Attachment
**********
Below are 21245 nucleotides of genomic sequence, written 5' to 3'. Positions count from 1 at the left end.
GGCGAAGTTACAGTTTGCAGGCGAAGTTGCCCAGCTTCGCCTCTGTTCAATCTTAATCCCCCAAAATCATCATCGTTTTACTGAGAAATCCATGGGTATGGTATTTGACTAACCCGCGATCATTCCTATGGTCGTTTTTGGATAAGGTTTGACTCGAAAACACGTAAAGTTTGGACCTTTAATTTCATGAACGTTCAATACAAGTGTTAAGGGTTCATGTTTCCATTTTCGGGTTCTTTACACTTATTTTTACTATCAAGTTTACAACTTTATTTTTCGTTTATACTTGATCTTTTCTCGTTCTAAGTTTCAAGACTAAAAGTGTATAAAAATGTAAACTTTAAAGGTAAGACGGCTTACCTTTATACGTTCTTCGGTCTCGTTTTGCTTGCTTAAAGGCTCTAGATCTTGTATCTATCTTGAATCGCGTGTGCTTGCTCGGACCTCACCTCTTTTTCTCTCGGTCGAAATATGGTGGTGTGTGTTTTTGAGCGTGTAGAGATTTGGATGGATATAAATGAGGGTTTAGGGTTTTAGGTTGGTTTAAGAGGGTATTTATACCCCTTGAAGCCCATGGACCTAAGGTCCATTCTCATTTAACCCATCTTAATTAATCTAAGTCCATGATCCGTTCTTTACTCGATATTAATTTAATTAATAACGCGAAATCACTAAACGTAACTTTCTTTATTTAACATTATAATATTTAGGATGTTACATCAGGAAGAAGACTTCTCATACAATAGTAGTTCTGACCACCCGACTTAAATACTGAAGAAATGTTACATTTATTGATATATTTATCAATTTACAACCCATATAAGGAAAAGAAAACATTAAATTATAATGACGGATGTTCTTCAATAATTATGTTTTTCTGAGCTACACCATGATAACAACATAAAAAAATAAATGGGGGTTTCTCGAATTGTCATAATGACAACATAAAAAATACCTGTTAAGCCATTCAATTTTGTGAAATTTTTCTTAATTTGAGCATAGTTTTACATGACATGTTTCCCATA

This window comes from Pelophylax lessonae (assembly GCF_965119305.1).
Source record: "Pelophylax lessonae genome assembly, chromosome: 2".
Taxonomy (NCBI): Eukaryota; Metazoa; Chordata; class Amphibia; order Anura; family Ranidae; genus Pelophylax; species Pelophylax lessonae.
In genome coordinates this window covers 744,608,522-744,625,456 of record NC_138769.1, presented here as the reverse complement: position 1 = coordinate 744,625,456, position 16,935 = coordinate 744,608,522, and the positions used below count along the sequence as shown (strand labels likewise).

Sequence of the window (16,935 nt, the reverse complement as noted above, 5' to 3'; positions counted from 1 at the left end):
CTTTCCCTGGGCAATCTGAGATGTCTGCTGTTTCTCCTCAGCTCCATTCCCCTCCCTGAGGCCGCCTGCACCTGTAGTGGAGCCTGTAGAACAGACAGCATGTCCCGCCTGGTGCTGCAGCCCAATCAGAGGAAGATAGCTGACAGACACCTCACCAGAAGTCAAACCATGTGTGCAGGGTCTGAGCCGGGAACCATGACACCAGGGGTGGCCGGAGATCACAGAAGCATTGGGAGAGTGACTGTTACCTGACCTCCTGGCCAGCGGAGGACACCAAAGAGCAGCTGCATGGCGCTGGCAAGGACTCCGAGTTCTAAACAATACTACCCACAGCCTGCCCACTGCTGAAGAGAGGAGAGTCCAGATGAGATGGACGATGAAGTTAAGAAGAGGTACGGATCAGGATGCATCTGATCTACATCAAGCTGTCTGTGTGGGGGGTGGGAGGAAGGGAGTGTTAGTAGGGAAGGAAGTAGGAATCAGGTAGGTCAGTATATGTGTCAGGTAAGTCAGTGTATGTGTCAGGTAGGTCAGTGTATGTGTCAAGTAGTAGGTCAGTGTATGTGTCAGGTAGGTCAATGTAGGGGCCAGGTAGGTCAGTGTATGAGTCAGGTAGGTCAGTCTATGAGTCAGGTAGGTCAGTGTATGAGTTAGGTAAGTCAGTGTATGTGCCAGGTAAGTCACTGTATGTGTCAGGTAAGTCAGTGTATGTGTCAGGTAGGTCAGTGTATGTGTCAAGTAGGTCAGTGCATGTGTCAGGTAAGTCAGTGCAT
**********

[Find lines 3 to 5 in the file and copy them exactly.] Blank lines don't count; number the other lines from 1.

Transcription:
This window comes from Pelophylax lessonae (assembly GCF_965119305.1).
Source record: "Pelophylax lessonae genome assembly, chromosome: 2".
Taxonomy (NCBI): Eukaryota; Metazoa; Chordata; class Amphibia; order Anura; family Ranidae; genus Pelophylax; species Pelophylax lessonae.